8013 Gordonmoore

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8013 Gordonmoore
Discovery [1]
Discovered by E. F. Helin
Discovery site Palomar Obs.
Discovery date 18 May 1990
MPC designation (8013) Gordonmoore
Named after
Gordon Moore
(Intel co-founder)[2]
1990 KA
NEO · Amor[1][3]
Orbital characteristics[1]
Epoch 4 September 2017 (JD 2458000.5)
Uncertainty parameter 0
Observation arc 64.90 yr (23,703 days)
Aphelion 3.1498 AU
Perihelion 1.2503 AU
2.2000 AU
Eccentricity 0.4317
3.26 yr (1,192 days)
0° 18m 7.2s / day
Inclination 7.5685°
Earth MOID 0.2472 AU · 96.3 LD
Physical characteristics
Dimensions 1.04 km (derived)[4]
2.3 km[1]
6 h (dated)[5]
8.40±0.01 h[6]
0.20 (assumed)[4]
16.67±0.2 (R)[4] · 16.9[1] · 17.26±0.149[7] · 17.26[4] · 17.27±0.15[8]

8013 Gordonmoore, provisional designation 1990 KA, is an eccentric, stony asteroid and near-Earth object of the Apollo group, approximately 1–2 kilometers in diameter.

The asteroid was discovered on 18 May 1990, by American astronomer Eleanor Helin at Palomar Observatory in California, United States,[3] it was named after Intel co-founder Gordon Moore.[2]

Orbit and classification[edit]

Gordonmoore orbits the Sun at a distance of 1.3–3.1 AU once every 3 years and 3 months (1,192 days). Its orbit has an eccentricity of 0.43 and an inclination of 8° with respect to the ecliptic.[1]

It has a minimum orbit intersection distance with Earth of 0.2472 AU (37,000,000 km), or 96.3 lunar distance. Due to its eccentric orbit, Gordonmoore is also Mars-crosser; in 2127, the asteroid will pass the Red Planet within 0.02776 AU (4,150,000 km).[1]

A first precovery was taken at the discovering Palomar Obsevatory in 1951, extending the body's observation arc by 39 years prior to its official discovery observation.[3]

Physical characteristics[edit]

Rotation period[edit]

In April 2016, a rotational lightcurve of Gordonmoore was obtained from photometric observations by astronomer Brian Warner at the Palmer Divide Station (716) in Colorado. It gave a rotation period of 8.40 hours with a brightness variation of 0.25 magnitude. Lightcurve analysis also gave an alternative period solution of 4.19 hours with an amplitude of 0.25 magnitude. (U=2).[6] The results supersede a previous observations made at the Hoher List Observatory in Germany, that gave a shorter period of 6 hours (U=1).[5]

Diameter and albedo[edit]

The Collaborative Asteroid Lightcurve Link assumes a standard albedo for stony asteroids of 0.20 and calculates a diameter of 1.04 kilometers with an absolute magnitude of 17.26.[4] In the 1990s, Tom Gehrels estimated the body's diameter to be 2.3 kilometers, assuming an albedo of 0.15.[1]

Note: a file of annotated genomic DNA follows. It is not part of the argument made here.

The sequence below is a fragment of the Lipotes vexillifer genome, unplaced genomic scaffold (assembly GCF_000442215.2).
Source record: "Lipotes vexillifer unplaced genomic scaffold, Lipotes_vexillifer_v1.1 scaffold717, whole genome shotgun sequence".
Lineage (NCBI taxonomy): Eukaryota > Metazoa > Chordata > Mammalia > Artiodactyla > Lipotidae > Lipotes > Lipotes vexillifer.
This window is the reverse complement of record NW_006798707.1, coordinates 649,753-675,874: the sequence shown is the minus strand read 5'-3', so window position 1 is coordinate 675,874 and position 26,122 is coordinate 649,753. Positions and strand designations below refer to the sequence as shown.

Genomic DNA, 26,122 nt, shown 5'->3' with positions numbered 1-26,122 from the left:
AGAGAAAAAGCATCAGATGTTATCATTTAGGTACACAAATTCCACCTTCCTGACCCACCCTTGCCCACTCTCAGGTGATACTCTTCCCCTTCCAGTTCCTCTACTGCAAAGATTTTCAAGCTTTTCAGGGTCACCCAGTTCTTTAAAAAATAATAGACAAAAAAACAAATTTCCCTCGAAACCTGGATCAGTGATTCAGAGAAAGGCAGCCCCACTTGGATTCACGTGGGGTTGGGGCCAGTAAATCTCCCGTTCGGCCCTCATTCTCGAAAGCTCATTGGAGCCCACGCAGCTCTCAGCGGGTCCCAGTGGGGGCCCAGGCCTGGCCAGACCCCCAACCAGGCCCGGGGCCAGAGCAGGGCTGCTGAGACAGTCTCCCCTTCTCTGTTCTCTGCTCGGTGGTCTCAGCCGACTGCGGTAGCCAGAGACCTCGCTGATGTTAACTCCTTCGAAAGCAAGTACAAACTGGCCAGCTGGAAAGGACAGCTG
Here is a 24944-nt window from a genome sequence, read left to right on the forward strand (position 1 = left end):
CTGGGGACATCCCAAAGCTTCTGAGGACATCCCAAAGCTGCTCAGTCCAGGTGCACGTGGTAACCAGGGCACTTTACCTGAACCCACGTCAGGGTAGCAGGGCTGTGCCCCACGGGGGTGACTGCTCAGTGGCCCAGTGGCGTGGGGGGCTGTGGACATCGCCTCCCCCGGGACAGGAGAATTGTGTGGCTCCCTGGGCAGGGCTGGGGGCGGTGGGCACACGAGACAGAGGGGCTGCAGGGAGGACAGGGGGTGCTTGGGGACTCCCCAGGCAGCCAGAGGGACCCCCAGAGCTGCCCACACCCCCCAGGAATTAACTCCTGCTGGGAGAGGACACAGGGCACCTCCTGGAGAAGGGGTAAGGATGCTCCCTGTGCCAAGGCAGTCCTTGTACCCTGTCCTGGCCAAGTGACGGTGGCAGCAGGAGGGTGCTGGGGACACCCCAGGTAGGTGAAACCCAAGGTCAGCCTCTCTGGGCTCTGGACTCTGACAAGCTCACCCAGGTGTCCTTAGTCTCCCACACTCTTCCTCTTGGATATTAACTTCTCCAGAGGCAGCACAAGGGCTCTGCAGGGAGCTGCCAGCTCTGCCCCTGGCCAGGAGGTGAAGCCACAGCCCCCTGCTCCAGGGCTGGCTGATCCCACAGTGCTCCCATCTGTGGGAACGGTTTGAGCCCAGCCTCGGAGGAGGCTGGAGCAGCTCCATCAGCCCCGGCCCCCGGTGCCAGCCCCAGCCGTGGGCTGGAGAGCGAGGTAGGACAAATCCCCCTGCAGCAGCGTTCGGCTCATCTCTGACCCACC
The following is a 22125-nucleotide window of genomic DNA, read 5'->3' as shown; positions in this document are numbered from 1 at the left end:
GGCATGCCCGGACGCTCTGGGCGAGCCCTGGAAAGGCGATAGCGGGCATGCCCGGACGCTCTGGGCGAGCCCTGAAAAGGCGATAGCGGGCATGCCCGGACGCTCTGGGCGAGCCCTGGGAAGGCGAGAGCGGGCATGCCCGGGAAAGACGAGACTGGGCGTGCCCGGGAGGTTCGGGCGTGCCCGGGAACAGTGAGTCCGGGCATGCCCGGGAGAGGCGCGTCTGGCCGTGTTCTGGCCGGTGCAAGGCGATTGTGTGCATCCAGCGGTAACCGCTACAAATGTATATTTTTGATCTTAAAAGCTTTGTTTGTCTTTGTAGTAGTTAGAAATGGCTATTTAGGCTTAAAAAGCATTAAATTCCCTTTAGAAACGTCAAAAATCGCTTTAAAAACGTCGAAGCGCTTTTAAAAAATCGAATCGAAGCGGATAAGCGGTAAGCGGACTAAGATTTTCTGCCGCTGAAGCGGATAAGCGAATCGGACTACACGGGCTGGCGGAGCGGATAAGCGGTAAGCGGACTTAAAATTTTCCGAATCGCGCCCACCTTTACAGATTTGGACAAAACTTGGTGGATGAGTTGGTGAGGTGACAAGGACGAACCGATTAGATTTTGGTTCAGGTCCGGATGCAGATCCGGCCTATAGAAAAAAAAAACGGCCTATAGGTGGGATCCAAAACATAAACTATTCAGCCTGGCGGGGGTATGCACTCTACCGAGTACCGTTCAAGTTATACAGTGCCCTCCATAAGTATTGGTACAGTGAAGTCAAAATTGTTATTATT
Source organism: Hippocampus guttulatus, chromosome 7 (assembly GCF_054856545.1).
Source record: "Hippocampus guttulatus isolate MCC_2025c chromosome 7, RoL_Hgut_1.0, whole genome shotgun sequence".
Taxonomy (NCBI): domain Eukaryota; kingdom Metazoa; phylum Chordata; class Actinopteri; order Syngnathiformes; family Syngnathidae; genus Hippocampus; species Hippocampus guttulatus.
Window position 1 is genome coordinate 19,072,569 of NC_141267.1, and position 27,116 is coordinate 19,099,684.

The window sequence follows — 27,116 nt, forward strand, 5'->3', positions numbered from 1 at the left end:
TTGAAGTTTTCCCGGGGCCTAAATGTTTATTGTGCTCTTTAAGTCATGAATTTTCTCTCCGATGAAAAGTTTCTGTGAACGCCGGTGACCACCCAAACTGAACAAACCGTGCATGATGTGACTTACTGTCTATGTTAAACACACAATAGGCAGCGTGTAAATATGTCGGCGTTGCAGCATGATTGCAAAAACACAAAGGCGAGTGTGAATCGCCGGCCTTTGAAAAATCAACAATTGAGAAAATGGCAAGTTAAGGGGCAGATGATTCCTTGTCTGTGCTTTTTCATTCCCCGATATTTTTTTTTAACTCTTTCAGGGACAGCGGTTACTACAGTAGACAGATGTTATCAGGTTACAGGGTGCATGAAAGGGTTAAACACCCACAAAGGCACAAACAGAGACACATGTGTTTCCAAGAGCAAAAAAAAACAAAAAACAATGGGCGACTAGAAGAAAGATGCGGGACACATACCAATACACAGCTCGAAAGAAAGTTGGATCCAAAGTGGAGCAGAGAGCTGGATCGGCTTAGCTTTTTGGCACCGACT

This minor planet was named in honour of American entrepreneur and billionaire, Gordon Moore (born 1929), co-founder of Intel, known for his revolutionary vision of the future of computers, and author of Moore's law. As a philanthropist, Moore has supported research and education all his life,[2] the official naming citation was published by the Minor Planet Center on 26 May 2002 (M.P.C. 45747).[9]


  1. ^ a b c d e f g h "JPL Small-Body Database Browser: 8013 Gordonmoore (1990 KA)" (2016-07-24 last obs.). Jet Propulsion Laboratory. Retrieved 22 June 2017. 
  2. ^ a b c Schmadel, Lutz D. (2007). Dictionary of Minor Planet Names – (8013) Gordonmoore. Springer Berlin Heidelberg. p. 628. ISBN 978-3-540-00238-3. Retrieved 11 August 2016. 
  3. ^ a b c "8013 Gordonmoore (1990 KA)". Minor Planet Center. Retrieved 11 August 2016. 
  4. ^ a b c d e f "LCDB Data for (8013) Gordonmoore". Asteroid Lightcurve Database (LCDB). Retrieved 11 August 2016. 
  5. ^ a b Hoffmann, M. (March 1991). "Photometry of 1990 KA". The Minor Planet Bulletin. 18: 10. Bibcode:1991MPBu...18...10H. Retrieved 11 August 2016. 
  6. ^ a b Warner, Brian D. (October 2016). "Near-Earth Asteroid Lightcurve Analysis at CS3-Palmer Divide Station: 2016 April-July". The Minor Planet Bulletin. 43 (4): 311–319. Bibcode:2016MPBu...43..311W. ISSN 1052-8091. Retrieved 22 June 2017. 
  7. ^ Pravec, Petr; Harris, Alan W.; Kusnirák, Peter; Galád, Adrián; Hornoch, Kamil (September 2012). "Absolute magnitudes of asteroids and a revision of asteroid albedo estimates from WISE thermal observations". Icarus. 221 (1): 365–387. Bibcode:2012Icar..221..365P. doi:10.1016/j.icarus.2012.07.026. Retrieved 11 August 2016. 
  8. ^ Wisniewski, W. Z.; Michalowski, T. M.; Harris, A. W.; McMillan, R. S. (March 1995). "Photoelectric Observations of 125 Asteroids". Abstracts of the Lunar and Planetary Science Conference. Bibcode:1995LPI....26.1511W. Retrieved 11 August 2016. 
  9. ^ "MPC/MPO/MPS Archive". Minor Planet Center. Retrieved 11 August 2016. 

External links[edit]